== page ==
Animal Science 121
Stephanie Hughes and Chris Rath
I. What is Horse Slaughter? A. The practice of slaughtering horses to produce meat for consumption.
II. How Do They Slaughter Horses?
A. Similar to the livestock, Cattle.
1. Horses arrive on trucks and trailers and proceed down a ramp into a feeding pen that leads to a chute.
2. A captive bolt pistol is held up to the horses forehead and shoots a four inch piece of metal into the brain. (Sometimes more than once). This blow is intended to either kill the horse instantly or stun it.
3. The horse is strung up by its feet. The throat is slit and blood drained.
4. Saleable meat is removed from the carcass and remains set aside for other commercial uses.
B. There are differences in the slaughtering of horses and cattle though.
1. Horses are more difficult to herd than cattle
2. Horses are also more excitable than cattle so the use of blinders are common
3. Smell of blood makes horses nervous, causing the instinct to “flee”
4. Horses are harder to keep still to insure captive bolt pistol strikes the right part of the brain
III. Is It Illegal to Slaughter Horses In The United States?
A. Horse slaughter is NOT illegal in the United States. Some states prohibit the slaughter of horses for human consumption but there is no federal law banning the practice. What is illegal is the sale of horse meat for human consumption in the United States.
IV. History of Horse Slaughter
A. Horse meat being a means of food for humans has been documented in some of the earliest days of human history
1. Paintings in the Chauvet Cave in France show horses among other animals being hunted by humans.
B. In the U.S slaughtering horses for food started in the early 1970’s.
1. By 1990 there were more than 16 slaughter houses operated
2. In 2006, Congress passed a legislation giving no funds to USDA horse meat inspectors.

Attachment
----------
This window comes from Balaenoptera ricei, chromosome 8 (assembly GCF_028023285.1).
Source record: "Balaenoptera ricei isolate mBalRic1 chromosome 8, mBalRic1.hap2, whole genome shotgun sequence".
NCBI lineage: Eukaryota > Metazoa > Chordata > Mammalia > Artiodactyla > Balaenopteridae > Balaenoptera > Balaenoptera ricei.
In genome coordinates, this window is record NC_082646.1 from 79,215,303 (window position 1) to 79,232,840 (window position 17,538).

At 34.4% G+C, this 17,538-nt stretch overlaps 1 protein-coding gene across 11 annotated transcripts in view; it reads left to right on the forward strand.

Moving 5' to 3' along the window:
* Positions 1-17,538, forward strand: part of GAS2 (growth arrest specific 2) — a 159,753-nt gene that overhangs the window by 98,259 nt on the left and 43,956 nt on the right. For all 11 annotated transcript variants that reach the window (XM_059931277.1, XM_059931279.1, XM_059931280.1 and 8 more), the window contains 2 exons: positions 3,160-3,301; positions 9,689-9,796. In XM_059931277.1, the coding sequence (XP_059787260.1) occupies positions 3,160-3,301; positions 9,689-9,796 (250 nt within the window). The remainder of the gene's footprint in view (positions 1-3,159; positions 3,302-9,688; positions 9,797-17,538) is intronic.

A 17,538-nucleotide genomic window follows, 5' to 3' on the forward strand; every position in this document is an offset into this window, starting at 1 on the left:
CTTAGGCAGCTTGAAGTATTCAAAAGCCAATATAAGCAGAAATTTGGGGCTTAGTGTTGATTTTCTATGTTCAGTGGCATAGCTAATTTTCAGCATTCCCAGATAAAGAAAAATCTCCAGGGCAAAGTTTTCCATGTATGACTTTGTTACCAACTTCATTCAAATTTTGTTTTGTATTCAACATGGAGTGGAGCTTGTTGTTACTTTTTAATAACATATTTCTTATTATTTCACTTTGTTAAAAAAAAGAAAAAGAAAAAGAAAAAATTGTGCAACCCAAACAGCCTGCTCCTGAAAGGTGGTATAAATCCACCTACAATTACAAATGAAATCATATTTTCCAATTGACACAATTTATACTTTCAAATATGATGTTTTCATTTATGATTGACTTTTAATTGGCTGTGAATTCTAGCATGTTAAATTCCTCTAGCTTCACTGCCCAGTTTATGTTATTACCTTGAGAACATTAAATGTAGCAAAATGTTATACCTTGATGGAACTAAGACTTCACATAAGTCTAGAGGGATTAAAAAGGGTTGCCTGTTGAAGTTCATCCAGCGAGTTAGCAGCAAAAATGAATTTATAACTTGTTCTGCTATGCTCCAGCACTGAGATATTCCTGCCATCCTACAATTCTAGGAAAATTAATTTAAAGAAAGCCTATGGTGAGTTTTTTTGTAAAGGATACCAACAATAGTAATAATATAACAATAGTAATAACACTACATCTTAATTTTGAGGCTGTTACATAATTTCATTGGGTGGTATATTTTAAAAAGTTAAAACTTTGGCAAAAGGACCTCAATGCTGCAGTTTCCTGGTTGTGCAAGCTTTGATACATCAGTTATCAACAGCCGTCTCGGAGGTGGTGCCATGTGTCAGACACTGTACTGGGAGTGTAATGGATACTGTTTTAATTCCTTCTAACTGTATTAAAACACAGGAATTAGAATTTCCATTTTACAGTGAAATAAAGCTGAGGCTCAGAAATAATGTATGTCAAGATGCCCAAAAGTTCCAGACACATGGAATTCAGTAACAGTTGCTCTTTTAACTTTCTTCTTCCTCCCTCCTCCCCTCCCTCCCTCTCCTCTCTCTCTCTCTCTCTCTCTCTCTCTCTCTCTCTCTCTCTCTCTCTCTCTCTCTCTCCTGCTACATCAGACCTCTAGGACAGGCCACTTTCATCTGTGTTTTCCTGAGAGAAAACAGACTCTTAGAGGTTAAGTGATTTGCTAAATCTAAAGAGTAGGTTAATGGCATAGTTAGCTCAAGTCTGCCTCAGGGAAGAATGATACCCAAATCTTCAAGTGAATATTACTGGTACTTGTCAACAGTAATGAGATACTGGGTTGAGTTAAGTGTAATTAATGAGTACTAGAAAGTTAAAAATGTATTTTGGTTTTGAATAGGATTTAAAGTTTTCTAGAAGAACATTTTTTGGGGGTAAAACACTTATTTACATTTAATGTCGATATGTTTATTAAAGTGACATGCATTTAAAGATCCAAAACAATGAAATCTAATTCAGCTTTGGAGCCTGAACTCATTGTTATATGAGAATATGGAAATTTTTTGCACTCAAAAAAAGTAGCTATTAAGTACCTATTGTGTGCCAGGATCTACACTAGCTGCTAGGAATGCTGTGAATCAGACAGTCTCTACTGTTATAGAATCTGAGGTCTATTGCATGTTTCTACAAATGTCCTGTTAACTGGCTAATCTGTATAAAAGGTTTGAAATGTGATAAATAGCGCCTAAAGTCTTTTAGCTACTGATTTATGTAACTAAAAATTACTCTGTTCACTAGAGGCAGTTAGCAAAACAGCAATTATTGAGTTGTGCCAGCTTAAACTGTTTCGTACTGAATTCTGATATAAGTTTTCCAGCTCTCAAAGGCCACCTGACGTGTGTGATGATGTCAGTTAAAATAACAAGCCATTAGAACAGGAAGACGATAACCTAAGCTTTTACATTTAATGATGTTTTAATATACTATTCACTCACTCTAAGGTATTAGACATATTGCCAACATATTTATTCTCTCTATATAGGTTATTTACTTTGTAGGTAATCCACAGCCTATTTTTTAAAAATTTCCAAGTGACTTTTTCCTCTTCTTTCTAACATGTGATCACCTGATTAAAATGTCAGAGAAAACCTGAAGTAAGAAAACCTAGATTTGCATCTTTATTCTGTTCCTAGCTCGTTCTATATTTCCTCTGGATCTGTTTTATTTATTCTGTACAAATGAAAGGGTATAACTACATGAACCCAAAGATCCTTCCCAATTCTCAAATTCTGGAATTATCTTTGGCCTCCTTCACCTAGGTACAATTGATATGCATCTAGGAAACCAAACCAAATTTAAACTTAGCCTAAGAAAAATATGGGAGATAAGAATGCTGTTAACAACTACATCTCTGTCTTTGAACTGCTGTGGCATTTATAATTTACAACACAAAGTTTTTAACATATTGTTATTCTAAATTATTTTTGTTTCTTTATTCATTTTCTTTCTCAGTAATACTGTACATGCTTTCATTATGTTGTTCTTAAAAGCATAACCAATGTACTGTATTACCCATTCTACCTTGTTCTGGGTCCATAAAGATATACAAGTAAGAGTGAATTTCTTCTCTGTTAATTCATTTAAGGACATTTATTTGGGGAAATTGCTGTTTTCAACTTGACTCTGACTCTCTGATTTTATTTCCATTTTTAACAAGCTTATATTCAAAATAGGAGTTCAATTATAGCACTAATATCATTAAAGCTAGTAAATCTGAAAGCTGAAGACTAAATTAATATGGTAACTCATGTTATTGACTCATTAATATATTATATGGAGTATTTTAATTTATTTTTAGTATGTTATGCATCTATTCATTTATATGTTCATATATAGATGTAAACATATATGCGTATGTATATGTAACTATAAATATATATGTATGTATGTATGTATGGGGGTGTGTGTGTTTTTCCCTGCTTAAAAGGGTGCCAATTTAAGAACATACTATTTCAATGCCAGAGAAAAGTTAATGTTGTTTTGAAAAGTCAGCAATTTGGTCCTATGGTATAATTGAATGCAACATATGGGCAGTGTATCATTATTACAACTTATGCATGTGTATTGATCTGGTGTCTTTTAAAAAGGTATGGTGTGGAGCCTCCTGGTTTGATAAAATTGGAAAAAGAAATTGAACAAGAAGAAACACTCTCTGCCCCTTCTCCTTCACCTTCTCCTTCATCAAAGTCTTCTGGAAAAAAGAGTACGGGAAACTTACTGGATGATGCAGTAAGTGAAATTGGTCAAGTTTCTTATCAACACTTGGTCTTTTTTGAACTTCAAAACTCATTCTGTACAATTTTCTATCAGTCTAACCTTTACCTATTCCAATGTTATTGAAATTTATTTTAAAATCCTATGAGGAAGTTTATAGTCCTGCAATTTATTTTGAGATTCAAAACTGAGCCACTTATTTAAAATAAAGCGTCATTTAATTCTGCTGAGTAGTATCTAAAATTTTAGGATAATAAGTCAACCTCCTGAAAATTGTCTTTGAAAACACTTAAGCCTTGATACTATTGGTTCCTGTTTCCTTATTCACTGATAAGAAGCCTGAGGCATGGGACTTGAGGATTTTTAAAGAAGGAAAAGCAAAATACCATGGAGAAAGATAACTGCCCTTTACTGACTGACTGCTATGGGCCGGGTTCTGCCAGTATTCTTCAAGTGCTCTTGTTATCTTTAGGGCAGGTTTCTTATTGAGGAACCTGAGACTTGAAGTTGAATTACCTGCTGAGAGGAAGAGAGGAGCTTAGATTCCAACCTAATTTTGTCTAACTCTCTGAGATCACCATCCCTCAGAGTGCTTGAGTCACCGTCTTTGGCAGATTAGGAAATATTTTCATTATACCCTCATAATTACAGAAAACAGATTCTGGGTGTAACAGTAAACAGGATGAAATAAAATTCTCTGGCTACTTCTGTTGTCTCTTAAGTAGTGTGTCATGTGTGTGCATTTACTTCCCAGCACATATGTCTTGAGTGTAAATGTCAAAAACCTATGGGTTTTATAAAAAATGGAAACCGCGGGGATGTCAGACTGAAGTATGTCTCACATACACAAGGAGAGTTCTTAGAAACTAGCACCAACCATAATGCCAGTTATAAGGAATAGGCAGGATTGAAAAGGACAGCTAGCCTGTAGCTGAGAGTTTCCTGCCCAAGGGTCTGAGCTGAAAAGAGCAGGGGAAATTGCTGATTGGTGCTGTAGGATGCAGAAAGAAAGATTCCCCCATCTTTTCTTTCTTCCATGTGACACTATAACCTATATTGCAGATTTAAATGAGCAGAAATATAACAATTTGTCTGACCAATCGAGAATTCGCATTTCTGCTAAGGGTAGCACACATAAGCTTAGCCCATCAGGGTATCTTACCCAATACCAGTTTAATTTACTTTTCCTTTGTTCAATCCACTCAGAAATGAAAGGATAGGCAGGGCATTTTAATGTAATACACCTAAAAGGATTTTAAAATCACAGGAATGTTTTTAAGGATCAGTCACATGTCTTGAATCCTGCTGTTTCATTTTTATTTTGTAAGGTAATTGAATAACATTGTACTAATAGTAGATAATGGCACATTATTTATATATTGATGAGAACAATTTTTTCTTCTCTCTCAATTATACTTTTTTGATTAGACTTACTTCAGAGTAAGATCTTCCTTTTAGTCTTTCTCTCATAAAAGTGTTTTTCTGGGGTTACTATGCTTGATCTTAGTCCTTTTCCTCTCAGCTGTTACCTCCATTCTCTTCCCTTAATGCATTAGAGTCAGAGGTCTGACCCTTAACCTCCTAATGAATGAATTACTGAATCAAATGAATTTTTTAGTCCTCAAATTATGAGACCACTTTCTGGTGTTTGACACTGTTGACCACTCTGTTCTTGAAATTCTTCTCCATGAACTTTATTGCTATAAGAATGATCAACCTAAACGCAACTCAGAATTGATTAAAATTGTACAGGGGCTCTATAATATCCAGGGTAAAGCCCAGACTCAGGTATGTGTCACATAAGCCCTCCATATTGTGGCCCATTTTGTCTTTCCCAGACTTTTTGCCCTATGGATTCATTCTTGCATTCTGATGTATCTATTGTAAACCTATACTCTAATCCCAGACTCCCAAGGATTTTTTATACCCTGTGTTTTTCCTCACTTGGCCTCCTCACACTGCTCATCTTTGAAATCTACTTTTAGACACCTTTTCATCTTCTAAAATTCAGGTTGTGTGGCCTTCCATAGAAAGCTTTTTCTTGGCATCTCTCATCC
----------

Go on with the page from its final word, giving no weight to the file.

3. By 2007, the last three horse slaughters in the US had to close because of the ban.
4. Since the closure of all horse slaughter houses in United States, the number of horses saved is almost equal to how many are now transported to neighboring countries for slaughter.
5. In 2011, President Obama lifted the ban on horse slaughter for human consumption
V. Horse Slaughter in Other Countries A. Canada
1. Horse slaughter industry is one of the largest in the world with over 93,000 horses slaughtered in 2009
2. Canada’s transport standards are considered one of the worst in the industrialized world allowing horses to be transported in trailers, etc. up to 36 hours without food, water or rest.
3. The process of slaughter is similar to those used in the United States. Except they use the captive-bolt stun gun or actual gun shot to render unconscious. B. Mexico
1. Also leads in horse slaughter industry with over 110,000 American horses slaughtered in 2012.
2. Only four plants are EU regulated.
3. Numerous methods of paralyze these horses are used here. Captive bolt and gunshot among the use of a “puntilla” knife to severe the spine.
C. UK, Ireland, Australia, Japan, and parts of Latin America and Europe also prevail in horse slaughter.
1. Most render horse unconscious by gunshot but captive bolt is becoming more popular.
VI. Are Horses Raised For Food?
A. Unlike most livestock and poultry, horses are not raised for consumption.
1. Their feed is based on their age, breed and whether they are work, show, racing, etc. horses.
2. Horses are often given antibiotics and other medications that would require a withdrawal period before slaughter.
3. Horses must be slaughtered under the observation of a federal or state inspector, being covered under the Federal Meat Inspection Act.
A. A 3.5 ounce serving of cooked horse meat:
1. 175 calories
2. 28 grams protein
3. 6 grams fat (considerable low)
B. Retail cuts of horse meat are…